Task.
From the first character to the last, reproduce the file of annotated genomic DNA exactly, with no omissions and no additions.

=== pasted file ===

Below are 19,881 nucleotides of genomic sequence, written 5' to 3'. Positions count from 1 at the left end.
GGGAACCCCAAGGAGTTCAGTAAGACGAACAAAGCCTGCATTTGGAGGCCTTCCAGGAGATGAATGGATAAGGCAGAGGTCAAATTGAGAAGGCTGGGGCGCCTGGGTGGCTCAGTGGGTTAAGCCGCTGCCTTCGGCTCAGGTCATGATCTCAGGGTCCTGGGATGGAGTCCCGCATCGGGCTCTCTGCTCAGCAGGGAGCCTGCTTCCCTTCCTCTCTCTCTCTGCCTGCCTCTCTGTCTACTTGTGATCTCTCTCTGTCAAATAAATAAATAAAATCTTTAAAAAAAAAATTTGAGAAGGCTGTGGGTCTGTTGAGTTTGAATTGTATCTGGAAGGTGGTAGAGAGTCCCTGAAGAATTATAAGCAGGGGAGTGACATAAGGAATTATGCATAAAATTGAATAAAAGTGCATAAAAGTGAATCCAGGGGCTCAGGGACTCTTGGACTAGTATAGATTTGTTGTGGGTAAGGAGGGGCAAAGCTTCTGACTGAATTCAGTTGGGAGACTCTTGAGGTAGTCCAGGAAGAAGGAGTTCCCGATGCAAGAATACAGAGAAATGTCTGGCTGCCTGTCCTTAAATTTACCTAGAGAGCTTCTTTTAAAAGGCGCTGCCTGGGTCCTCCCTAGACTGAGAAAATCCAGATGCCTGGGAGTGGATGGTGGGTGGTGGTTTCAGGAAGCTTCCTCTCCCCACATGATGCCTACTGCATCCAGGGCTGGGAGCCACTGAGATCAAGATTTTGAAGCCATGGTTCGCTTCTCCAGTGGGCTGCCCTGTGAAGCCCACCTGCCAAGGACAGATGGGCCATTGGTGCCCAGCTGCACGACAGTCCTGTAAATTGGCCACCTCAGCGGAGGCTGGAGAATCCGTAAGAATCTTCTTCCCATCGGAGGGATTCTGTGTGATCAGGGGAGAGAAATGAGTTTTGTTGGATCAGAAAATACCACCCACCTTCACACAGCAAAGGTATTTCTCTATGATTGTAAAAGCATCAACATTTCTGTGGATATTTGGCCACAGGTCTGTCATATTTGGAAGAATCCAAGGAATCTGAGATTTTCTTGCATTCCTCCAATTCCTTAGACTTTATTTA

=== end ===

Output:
Below are 19,881 nucleotides of genomic sequence, written 5' to 3'. Positions count from 1 at the left end.
GGGAACCCCAAGGAGTTCAGTAAGACGAACAAAGCCTGCATTTGGAGGCCTTCCAGGAGATGAATGGATAAGGCAGAGGTCAAATTGAGAAGGCTGGGGCGCCTGGGTGGCTCAGTGGGTTAAGCCGCTGCCTTCGGCTCAGGTCATGATCTCAGGGTCCTGGGATGGAGTCCCGCATCGGGCTCTCTGCTCAGCAGGGAGCCTGCTTCCCTTCCTCTCTCTCTCTGCCTGCCTCTCTGTCTACTTGTGATCTCTCTCTGTCAAATAAATAAATAAAATCTTTAAAAAAAAAATTTGAGAAGGCTGTGGGTCTGTTGAGTTTGAATTGTATCTGGAAGGTGGTAGAGAGTCCCTGAAGAATTATAAGCAGGGGAGTGACATAAGGAATTATGCATAAAATTGAATAAAAGTGCATAAAAGTGAATCCAGGGGCTCAGGGACTCTTGGACTAGTATAGATTTGTTGTGGGTAAGGAGGGGCAAAGCTTCTGACTGAATTCAGTTGGGAGACTCTTGAGGTAGTCCAGGAAGAAGGAGTTCCCGATGCAAGAATACAGAGAAATGTCTGGCTGCCTGTCCTTAAATTTACCTAGAGAGCTTCTTTTAAAAGGCGCTGCCTGGGTCCTCCCTAGACTGAGAAAATCCAGATGCCTGGGAGTGGATGGTGGGTGGTGGTTTCAGGAAGCTTCCTCTCCCCACATGATGCCTACTGCATCCAGGGCTGGGAGCCACTGAGATCAAGATTTTGAAGCCATGGTTCGCTTCTCCAGTGGGCTGCCCTGTGAAGCCCACCTGCCAAGGACAGATGGGCCATTGGTGCCCAGCTGCACGACAGTCCTGTAAATTGGCCACCTCAGCGGAGGCTGGAGAATCCGTAAGAATCTTCTTCCCATCGGAGGGATTCTGTGTGATCAGGGGAGAGAAATGAGTTTTGTTGGATCAGAAAATACCACCCACCTTCACACAGCAAAGGTATTTCTCTATGATTGTAAAAGCATCAACATTTCTGTGGATATTTGGCCACAGGTCTGTCATATTTGGAAGAATCCAAGGAATCTGAGATTTTCTTGCATTCCTCCAATTCCTTAGACTTTATTTA